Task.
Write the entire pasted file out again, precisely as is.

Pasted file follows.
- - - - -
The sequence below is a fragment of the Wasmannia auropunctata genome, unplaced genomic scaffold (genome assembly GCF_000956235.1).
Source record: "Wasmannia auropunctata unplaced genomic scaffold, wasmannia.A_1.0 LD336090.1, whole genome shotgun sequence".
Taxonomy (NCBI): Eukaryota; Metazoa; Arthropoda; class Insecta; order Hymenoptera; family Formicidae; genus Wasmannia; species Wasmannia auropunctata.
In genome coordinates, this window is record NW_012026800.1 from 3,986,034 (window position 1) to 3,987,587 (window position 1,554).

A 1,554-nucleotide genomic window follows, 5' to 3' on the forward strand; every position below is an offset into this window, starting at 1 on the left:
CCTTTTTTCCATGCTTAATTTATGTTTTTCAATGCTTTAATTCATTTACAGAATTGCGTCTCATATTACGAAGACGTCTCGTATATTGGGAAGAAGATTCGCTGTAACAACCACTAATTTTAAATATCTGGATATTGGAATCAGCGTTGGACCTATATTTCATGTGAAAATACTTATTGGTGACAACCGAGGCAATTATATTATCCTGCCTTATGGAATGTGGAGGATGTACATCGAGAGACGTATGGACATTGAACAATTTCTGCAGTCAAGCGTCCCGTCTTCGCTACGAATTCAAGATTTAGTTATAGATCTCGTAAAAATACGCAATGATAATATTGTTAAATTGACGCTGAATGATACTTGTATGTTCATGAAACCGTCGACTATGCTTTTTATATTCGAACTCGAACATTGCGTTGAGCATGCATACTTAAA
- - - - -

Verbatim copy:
The sequence below is a fragment of the Wasmannia auropunctata genome, unplaced genomic scaffold (genome assembly GCF_000956235.1).
Source record: "Wasmannia auropunctata unplaced genomic scaffold, wasmannia.A_1.0 LD336090.1, whole genome shotgun sequence".
Taxonomy (NCBI): Eukaryota; Metazoa; Arthropoda; class Insecta; order Hymenoptera; family Formicidae; genus Wasmannia; species Wasmannia auropunctata.
In genome coordinates, this window is record NW_012026800.1 from 3,986,034 (window position 1) to 3,987,587 (window position 1,554).

A 1,554-nucleotide genomic window follows, 5' to 3' on the forward strand; every position below is an offset into this window, starting at 1 on the left:
CCTTTTTTCCATGCTTAATTTATGTTTTTCAATGCTTTAATTCATTTACAGAATTGCGTCTCATATTACGAAGACGTCTCGTATATTGGGAAGAAGATTCGCTGTAACAACCACTAATTTTAAATATCTGGATATTGGAATCAGCGTTGGACCTATATTTCATGTGAAAATACTTATTGGTGACAACCGAGGCAATTATATTATCCTGCCTTATGGAATGTGGAGGATGTACATCGAGAGACGTATGGACATTGAACAATTTCTGCAGTCAAGCGTCCCGTCTTCGCTACGAATTCAAGATTTAGTTATAGATCTCGTAAAAATACGCAATGATAATATTGTTAAATTGACGCTGAATGATACTTGTATGTTCATGAAACCGTCGACTATGCTTTTTATATTCGAACTCGAACATTGCGTTGAGCATGCATACTTAAA